Unlike most musicians who record at home, you won't find Raj Haldar laying down tracks in a dim basement at 3 in the morning. He thrives in the sunlight.
The producer/rapper/provocateur better known as Lushlife works out of a small studio space in the Italian Market, his neighborhood for the last seven years, on the top floor of a trinity he shares with his girlfriend and two cats. The little room has a mic, several instruments, some beat machines and samplers and lots of windows. Skylights, too.
"I've been meaning to start adding some artwork to the walls, but with all of the windows and the all-important dry-erase board, there isn't much room for decoration," he says.
"During the day, it's usually brimming with sunlight," he continues with a smile. "I find that I'm most productive in the mornings. So, for me, starting the day with a trip to Gleaner's Cafe and then settling into a sun-drenched space sets the perfect tone."
That bright disposition shines through on his newest full-length, Plateau Vision (Western Vinyl), not to mention 2011's acclaimed mixtape No More Golden Days. Lushlife's vision of sun-dappled, sample-happy, soulfully spacey hip-hop is filled with jazzy rhythms, gauzy production and a Summer of Love brand of psychedelic ambience. Some have called this sound "cloud rap" — a nod to its surprisingly airy, atmospheric vibe.
But Plateau Vision is bolder than anything else he's done. Sounding like all three members of De La Soul at once on "$takk Cheddar Galore Alwyn Dias," Lushlife makes note of Orwell, money and the art of rap. The art world plays into "She's a Buddhist, I'm a Cubist," with its romantic and religious twists. Even richer than the lyrics are Lushlife's samples and influences, touching on the work of Erik Satie, Washed Out, Drake and more than a few shoegazers.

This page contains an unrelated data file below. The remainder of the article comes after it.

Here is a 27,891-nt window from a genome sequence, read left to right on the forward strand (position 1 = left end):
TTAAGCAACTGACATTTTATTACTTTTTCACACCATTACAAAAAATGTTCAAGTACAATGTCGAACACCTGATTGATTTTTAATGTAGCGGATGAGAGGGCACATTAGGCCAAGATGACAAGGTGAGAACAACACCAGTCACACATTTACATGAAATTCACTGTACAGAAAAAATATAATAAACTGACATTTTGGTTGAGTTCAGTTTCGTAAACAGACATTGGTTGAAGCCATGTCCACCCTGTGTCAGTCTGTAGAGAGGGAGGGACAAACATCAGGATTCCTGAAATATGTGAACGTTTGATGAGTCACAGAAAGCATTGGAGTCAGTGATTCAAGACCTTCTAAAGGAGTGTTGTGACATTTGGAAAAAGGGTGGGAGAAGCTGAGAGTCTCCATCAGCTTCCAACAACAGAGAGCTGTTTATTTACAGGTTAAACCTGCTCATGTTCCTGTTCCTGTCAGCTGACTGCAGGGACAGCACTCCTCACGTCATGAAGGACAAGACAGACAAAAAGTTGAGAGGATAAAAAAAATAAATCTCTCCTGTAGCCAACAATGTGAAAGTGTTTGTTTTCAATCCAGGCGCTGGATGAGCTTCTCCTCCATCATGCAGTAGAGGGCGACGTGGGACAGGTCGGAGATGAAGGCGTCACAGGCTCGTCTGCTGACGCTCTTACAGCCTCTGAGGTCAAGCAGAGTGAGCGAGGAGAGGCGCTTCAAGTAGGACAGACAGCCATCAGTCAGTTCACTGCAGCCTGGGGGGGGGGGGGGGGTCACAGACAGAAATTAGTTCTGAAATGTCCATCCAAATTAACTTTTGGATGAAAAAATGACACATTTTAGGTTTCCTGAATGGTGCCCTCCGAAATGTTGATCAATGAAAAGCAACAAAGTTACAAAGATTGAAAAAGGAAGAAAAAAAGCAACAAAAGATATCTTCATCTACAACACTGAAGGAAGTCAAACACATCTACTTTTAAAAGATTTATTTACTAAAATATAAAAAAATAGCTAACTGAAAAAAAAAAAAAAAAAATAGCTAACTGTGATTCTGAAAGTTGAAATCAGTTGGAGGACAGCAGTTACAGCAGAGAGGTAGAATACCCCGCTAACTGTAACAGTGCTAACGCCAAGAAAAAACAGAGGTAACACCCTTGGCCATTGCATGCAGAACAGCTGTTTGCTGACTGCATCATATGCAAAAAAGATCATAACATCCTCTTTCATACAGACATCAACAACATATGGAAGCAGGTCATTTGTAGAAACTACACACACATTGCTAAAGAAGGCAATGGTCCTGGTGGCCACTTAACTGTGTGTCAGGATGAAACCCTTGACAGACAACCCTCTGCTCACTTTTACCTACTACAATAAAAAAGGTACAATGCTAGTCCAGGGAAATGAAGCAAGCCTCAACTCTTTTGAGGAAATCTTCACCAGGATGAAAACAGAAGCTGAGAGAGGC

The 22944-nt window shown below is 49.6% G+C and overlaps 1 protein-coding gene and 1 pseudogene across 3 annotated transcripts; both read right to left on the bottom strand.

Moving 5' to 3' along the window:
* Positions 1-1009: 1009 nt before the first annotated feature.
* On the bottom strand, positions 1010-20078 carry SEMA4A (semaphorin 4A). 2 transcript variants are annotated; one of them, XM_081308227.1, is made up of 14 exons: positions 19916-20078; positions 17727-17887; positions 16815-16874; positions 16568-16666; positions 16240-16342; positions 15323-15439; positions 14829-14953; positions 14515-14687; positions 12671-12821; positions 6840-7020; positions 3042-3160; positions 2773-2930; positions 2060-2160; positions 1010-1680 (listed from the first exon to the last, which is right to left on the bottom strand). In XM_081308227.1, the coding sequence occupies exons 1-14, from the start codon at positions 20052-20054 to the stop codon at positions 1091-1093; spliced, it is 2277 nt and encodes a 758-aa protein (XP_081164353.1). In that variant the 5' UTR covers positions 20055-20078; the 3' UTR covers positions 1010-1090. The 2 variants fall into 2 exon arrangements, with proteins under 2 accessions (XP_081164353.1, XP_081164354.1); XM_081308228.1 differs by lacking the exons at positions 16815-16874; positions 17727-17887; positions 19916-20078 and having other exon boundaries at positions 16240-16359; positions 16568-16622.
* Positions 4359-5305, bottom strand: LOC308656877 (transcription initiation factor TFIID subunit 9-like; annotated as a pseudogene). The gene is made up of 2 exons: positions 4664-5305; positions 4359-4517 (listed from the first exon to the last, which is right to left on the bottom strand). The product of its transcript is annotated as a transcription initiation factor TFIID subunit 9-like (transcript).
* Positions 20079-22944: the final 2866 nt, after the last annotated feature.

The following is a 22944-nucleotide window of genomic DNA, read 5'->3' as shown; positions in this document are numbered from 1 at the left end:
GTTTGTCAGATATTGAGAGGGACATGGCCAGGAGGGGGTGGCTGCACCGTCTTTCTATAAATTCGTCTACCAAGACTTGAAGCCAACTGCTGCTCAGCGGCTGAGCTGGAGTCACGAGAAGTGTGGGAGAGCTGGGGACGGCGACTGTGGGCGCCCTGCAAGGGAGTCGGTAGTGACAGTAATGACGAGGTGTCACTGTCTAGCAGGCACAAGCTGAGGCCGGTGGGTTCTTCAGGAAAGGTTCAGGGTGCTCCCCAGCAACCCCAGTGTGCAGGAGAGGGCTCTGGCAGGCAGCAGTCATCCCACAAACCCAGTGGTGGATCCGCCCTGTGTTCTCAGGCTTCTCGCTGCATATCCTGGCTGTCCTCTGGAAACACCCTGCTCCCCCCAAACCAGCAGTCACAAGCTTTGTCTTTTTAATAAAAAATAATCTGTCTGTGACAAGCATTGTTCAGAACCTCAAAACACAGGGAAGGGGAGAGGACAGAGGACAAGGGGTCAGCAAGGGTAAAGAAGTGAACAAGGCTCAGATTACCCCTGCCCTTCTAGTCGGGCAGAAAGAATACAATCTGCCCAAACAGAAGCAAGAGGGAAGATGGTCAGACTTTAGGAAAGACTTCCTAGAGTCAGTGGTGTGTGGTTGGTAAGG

"Each record seems like a little dog-ear to a unique moment in my life," he explains, "and it's pretty weighty to have access to your memories like that."
City Paper: Where were you living before you moved to the Italian Market, and how does that factor into who you are as an artist now?
Rajesh Haldar: I just turned 30. Over the last few years, I couldn't quite imagine myself being 30. Now that it's here, I'm enjoying it. Prior to the Market, I'd been living in London for several years in my early 20s. I recorded a bit, and cut my teeth on some small U.K. tours — stuff that makes my 30s feel really tranquil [by comparison], I guess.
I grew up in northern New Jersey, in a commuter town not far from New York City. I'm fond of that period in my life. I was exposed to such a wide variety of music growing up. On the one hand, I was deeply caught up in the golden era of hip-hop, and it's amazing to think now, that it was blossoming right around me. And then there were those more patently suburban influences: early Sub Pop releases, listening to WFMU, middle-school concert band.
CP: Any indie rock in your past? The use of shoegaze, nu-gloss pop, punk, indie and freak-folk in your recordings has such an instinctual feel to it.